This Japanese artist has dedicated his practice to exploring and problematizing his culture, above all by staging the situations that tend to be silenced by its social conventions: the boundaries between the public and private sphere; extreme nationalism; conflict between duty and desire; survivor’s guilt; male sexuality; Japanese historical imaginary; machismo, and so on.

The videos presented at the MUAC are part of a series of works that focus on the phenomenon of the kamikaze pilots. This investigation into the relationship between violence and honor, and the passive-aggressive structures of the norms of social conduct in Japanese society is informed by a generational perspective. Koizumi belongs to a generation that did not experience war and in theory never will, since Article 9 of the Japanese Constitution contains a clause dating from 1947 that prohibits acts of war on the part of the state. With this clause, the state formally renounces war as a sovereign right and prohibits the resolution of international disputes through the use of force. The history of the Second World War is practically a taboo in Japan, and it is not taught in schools or spoken of socially, meaning that a whole generation is cut off from this traumatic event. Koizumi avails of two levels of distancing to investigate this repressed memory, one relating to time (generational) and one relating to space: having studied abroad and returned to work in Japan, he adopted a perspective that allowed him to ask questions of his country from the perspective of a semi-foreigner.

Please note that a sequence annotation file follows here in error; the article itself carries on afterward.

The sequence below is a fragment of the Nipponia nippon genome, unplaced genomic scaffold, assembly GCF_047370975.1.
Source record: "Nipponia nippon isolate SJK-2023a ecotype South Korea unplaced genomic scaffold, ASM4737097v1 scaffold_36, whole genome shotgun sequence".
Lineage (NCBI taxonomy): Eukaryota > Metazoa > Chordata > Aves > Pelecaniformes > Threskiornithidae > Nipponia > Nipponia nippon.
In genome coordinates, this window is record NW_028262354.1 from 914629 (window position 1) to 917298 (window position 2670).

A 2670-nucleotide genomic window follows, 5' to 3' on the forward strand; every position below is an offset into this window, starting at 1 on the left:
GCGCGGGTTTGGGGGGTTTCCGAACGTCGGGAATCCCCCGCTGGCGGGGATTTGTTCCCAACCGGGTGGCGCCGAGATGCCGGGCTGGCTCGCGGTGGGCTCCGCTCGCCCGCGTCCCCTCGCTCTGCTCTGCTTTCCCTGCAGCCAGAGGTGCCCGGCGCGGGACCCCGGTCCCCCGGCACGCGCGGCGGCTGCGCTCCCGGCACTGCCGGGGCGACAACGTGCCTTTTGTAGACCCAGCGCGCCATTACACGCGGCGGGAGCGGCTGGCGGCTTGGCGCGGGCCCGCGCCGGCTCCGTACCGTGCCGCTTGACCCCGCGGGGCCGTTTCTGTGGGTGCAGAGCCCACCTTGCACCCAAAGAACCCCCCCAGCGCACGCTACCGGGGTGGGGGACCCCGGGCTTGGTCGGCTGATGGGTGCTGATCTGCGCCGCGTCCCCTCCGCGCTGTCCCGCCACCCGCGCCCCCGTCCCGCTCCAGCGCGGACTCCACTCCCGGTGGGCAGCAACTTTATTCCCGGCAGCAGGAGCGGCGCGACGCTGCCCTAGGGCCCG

It is no coincidence that his initial question focused on the kamikaze, responding to a context of political crisis in the country that saw a shift to the right and a resurgence of nationalist sentiments that is clearly reflected in a proliferation of nostalgic films on the kamikaze.

Koizumi’s methodology in this series works on two levels: the first is an historical and documentary investigation that relies on raw materials such as letters or interviews with survivors of the war. This is followed by a secondary reflection through performance exercises, sometimes with actors and sometimes with the survivors themselves, recorded on video. 


The content is based on historical documents but is always displaced to an affective plane. By the use of repetition the characters are led to an emotional moment of crisis that is almost cathartic, the result of precise management of time on the basis of rhythmic games in the dialogues that become choreographies to investigate the real emotional burden that is repressed by Japanese social and cultural conventions. 


[1] Where Silence Fails (Double projection #1) (2013) and Portrait of a Young Kamikaze (2009).

Artist: Meiro Koizumi (Japan, 1976)
Curators: Cuauhtémoc Medina y Alejandra Labastida

Translation: Fionn Petch, Celorio Morayta, servicio especializado de idiomas




Meiro Koizumi

Authors : Alejandra Labastida, Meiro Koizumi, Ayelet Zohar, Jessica Berlanga Taylor

Language : Spanish & English


Price: $190